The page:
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If the nearest star is over 4 lightyears away from earth,...

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Question by Frieghttrain
Submitted on 8/6/2003
Related FAQ: [sci.astro,sci.astro.seti] Contents (Astronomy Frequently Asked Questions) (0/9)
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If the nearest star is over 4 lightyears away from earth, how do we know that any stars exist presently?

Answer by Truthassassin
Submitted on 9/16/2003
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There is no way to know that. In fact, there is no reason to know that, either!

All effects that the star exercises over the Earth, including its gravitational pull (however small it is at such a distance), also travels at the speed of light. So even though the star ceases to exist, it will stop affecting distant objects only after a while.

If you think that actually if a star appears somewhere, we will know about this also only after a while. We are talking only about knowing things a bit later. This is a problem of concurrency.

Now, imagine a pathminder crawling on Mars. The radiowaves travel for about three minutes from there. Now imagine if NASA had to control it in a way you control your radio-controlled toy-car. Try to run your car in a room and imagine if you saw the car running towards a chair only three minutes after it actually started moving there, and the car swerved to avoid collision only after another 3 minutes after you pulled a lever... Perhaps, by that time there would be no car to swerve away from an obstacle!

The car should, therefore, be either very clever (which the Pathfinder is, to some extent), or very slow (like the first automatic Moon-lander). But why should it hurry anyway? Who cares? It's only us who are so impatient! :-)

How that happens? Well, we are simply used to getting news instantly. Do you remember a Greek warrior who had to run 42 kilometres to Marathon to bring good news of victory to the citizens? The battle was already won, but the citizens still lived in fear and uncertainty, until the messenger arrived (after a while!).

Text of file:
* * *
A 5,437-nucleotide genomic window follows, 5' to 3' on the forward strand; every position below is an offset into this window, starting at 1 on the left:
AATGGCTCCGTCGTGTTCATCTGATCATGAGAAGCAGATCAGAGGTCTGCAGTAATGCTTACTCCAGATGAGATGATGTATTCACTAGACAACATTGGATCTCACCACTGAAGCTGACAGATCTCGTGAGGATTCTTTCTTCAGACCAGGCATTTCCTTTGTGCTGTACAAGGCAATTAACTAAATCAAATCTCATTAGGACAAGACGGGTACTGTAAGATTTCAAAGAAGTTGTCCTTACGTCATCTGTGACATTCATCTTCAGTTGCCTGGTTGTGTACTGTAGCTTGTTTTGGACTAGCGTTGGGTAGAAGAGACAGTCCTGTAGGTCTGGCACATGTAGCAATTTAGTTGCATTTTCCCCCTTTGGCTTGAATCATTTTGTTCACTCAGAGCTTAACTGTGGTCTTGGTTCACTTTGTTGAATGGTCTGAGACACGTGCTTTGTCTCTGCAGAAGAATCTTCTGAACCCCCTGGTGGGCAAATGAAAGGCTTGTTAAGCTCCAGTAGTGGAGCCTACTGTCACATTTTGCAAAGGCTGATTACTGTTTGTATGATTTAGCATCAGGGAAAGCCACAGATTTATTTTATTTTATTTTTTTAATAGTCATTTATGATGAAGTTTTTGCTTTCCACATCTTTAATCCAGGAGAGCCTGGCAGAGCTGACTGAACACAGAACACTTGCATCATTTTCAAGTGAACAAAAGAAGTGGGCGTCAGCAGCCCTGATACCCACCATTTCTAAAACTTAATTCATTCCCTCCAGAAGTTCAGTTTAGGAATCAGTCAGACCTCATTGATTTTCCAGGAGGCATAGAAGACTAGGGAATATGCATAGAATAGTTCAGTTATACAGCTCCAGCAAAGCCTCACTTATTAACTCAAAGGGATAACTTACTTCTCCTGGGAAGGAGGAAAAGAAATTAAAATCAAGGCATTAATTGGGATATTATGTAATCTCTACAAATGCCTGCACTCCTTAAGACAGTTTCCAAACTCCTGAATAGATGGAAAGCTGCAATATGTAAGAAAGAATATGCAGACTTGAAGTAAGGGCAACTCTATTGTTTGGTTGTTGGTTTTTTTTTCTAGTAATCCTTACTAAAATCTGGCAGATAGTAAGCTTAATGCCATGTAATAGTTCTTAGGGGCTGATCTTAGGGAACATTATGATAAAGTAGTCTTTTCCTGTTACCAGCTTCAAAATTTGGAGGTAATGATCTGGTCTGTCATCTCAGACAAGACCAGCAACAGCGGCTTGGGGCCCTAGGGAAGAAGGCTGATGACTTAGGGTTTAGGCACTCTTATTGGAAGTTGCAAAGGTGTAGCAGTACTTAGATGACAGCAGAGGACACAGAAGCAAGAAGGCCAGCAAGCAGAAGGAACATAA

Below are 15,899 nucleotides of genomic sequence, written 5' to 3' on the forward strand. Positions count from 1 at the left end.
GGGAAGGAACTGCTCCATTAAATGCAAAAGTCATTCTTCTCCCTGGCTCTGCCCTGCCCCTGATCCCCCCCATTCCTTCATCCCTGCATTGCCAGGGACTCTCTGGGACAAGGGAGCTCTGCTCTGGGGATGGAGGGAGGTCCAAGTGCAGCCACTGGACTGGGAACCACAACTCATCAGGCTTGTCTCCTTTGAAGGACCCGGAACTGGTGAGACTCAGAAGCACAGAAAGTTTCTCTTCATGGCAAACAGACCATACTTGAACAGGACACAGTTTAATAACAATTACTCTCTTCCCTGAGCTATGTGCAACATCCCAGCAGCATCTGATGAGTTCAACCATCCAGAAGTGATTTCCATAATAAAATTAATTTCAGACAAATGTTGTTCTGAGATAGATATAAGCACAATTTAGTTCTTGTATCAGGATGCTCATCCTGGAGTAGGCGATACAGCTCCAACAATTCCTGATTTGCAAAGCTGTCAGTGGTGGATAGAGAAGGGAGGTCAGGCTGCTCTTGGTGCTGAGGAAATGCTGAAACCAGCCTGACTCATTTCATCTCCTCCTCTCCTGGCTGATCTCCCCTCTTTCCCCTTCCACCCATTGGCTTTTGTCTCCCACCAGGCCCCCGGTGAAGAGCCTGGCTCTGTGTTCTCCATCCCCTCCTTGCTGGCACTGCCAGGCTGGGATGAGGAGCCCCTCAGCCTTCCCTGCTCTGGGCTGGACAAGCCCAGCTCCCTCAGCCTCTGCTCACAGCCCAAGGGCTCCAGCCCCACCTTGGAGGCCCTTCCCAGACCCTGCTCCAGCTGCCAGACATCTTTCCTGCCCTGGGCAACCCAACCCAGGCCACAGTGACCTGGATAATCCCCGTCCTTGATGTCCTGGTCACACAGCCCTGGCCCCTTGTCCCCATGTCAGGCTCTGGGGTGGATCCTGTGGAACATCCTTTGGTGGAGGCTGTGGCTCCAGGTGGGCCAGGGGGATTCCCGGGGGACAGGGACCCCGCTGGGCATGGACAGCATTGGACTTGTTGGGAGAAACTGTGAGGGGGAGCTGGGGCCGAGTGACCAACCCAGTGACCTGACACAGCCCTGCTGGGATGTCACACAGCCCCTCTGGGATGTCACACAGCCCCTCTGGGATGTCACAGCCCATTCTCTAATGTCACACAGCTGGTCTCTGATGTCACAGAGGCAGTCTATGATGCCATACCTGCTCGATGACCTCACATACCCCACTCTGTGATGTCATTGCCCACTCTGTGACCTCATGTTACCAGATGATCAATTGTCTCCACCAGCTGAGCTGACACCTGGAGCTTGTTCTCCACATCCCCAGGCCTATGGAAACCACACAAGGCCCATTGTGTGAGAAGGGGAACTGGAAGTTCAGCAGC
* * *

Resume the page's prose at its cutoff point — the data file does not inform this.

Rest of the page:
Answer by Truthassassin
Submitted on 9/16/2003
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More on concurrency and knowing things right in time. There lived a dinosaur as huge as 30 metres from its head to the end of its tail (brontosaur, if I am not mistaken).

When do you think the creature will know what happened to its tail? Neural signals travel slower, than the speed of light (because it is not only electricity, but chemistry as well). Funny enough, it could have taken a second or two for the dinosaur to get the message and decide what to do, plus overheads for the signal getting to the tail or its hind leg(!). Someone hungry and cruel could have bitten a chunk off it and run away before the dinosaur could decide to move its leg to squash the teaser!

What did the nature do? It created a local decision centre! The dinosaur's spine evolved so that its bottom part (yeah, where the bum is :-)) became swollen (reads: contains more neural cells than the rest of the spine). Thus the head brain got rid of some minor decisions about balancing when walking and kicking when it hurts.

That's about what the Pathminder is: it is the brain in the bum that makes simple decisions about avoiding cracks in the ground and steep slopes, and the brain in the head is NASA engineers watching it from the laboratory on Earth.

Hey, what if people had two brains, like the dinosaurs did - one in the head and one in the bum? :-) Everyone would be schizophrenic, everyone would have split personality! ;-) That's a psychiatric theory why the dinosaurs became extinct: the head and bum just quarrelled a lot and finally torn all the dinosaurs apart, the head and front legs going for weed, and the hind legs and bum going for a poo.

Mind that this all is not only a joke, but the thing everyone must realise: there must be someone who makes ultimate decisions in a largely distributed system. It is the head, and not the spine or bum; it is the lieutenant, and not the sergeant (though the latter co-ordinates troops in the actual combat to achieve what lieutenant wants!); it is the NASA engineers, and not the Pathminder. But it is also important to give some freedom to these remote and scattered pieces of equipment and organs, so they will be robust and quick. The balance between autonomy and total control is something for the experts to decide.


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